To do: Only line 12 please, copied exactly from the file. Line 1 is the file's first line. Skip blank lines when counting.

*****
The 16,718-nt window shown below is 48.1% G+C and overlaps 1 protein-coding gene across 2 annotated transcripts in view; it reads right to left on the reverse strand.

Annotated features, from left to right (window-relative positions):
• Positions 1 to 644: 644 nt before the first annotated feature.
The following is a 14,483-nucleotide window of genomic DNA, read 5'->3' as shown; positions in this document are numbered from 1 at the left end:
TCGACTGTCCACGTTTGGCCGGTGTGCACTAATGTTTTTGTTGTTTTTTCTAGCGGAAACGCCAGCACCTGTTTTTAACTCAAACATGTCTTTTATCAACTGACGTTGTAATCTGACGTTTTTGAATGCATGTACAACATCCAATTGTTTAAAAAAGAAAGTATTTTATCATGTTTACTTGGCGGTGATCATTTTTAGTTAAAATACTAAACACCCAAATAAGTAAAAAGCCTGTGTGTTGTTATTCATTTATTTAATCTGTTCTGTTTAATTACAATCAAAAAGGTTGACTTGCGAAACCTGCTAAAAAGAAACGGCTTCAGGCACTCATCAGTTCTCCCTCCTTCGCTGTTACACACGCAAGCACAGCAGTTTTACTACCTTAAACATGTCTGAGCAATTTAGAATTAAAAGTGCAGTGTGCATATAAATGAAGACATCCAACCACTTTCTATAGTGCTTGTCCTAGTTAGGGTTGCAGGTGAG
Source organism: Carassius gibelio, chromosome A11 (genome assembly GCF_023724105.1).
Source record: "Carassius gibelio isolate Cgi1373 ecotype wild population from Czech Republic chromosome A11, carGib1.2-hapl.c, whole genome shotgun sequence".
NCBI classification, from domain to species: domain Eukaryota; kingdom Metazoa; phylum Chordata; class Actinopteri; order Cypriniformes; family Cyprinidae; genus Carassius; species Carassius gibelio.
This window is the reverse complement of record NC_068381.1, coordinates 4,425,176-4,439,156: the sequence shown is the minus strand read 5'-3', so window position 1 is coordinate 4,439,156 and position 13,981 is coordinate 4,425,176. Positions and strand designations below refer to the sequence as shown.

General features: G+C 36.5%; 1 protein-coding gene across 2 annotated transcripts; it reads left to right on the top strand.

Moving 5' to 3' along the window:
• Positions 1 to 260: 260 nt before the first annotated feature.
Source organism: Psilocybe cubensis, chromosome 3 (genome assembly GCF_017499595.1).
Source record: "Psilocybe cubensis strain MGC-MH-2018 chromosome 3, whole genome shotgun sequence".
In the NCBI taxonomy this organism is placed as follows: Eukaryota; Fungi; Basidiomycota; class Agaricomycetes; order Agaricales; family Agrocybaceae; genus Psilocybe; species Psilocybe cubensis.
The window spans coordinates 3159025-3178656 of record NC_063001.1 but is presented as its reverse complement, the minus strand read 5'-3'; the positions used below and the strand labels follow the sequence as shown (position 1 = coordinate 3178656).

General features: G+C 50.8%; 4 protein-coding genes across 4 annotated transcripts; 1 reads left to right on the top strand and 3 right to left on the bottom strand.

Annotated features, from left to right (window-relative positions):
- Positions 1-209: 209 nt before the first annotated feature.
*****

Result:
• Positions 1 to 260: 260 nt before the first annotated feature.